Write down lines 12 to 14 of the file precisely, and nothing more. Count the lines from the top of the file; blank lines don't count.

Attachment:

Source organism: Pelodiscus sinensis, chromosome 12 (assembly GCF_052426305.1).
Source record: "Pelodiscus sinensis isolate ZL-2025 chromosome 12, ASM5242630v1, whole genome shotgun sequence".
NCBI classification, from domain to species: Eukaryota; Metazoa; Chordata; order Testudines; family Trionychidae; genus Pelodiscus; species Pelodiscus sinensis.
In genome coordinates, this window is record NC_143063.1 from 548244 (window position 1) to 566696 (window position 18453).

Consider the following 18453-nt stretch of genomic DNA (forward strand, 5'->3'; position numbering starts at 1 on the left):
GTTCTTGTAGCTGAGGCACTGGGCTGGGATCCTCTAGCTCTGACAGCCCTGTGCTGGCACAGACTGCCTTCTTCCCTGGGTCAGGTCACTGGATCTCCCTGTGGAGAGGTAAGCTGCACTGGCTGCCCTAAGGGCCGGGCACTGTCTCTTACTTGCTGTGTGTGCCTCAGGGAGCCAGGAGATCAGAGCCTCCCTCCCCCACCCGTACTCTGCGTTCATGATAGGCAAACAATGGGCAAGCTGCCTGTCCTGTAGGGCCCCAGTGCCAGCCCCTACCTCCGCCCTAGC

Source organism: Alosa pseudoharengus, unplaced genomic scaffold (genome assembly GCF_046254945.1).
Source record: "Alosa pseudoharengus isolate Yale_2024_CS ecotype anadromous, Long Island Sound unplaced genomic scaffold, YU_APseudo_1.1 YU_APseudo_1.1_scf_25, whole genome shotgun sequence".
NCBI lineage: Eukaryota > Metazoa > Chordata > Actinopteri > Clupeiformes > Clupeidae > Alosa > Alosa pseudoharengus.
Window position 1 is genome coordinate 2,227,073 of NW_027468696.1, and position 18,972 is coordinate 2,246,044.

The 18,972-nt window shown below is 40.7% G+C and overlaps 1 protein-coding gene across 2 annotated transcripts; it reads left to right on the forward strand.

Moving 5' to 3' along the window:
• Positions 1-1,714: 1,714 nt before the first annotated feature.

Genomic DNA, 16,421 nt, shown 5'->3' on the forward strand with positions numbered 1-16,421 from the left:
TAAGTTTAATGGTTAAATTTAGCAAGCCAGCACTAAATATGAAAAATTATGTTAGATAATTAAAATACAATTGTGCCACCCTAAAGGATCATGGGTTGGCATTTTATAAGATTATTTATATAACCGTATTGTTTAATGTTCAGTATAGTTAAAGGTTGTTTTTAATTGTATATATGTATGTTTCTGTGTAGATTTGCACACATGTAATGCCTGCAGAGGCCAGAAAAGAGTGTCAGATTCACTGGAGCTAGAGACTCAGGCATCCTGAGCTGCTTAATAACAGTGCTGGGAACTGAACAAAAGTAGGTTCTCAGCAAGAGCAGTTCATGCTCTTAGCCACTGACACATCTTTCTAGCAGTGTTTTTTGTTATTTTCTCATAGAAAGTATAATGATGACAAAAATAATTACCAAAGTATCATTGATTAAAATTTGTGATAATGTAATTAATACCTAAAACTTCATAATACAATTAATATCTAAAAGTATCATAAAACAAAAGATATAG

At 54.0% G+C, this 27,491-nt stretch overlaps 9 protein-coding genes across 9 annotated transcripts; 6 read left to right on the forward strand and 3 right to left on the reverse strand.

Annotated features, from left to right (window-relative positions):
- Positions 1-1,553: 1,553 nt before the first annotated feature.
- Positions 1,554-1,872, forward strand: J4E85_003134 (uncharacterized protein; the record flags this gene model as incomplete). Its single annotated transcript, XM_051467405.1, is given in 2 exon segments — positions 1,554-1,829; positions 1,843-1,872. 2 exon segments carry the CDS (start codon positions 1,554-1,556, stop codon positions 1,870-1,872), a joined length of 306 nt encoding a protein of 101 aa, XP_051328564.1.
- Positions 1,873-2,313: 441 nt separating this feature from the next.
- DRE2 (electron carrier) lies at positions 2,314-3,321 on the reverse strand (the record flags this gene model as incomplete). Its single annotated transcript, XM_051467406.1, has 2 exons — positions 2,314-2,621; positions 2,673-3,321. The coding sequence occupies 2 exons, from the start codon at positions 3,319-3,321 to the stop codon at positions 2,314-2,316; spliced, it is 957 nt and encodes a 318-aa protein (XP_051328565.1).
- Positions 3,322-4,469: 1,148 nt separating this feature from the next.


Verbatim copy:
Moving 5' to 3' along the window:
• Positions 1-1,714: 1,714 nt before the first annotated feature.

Genomic DNA, 16,421 nt, shown 5'->3' on the forward strand with positions numbered 1-16,421 from the left: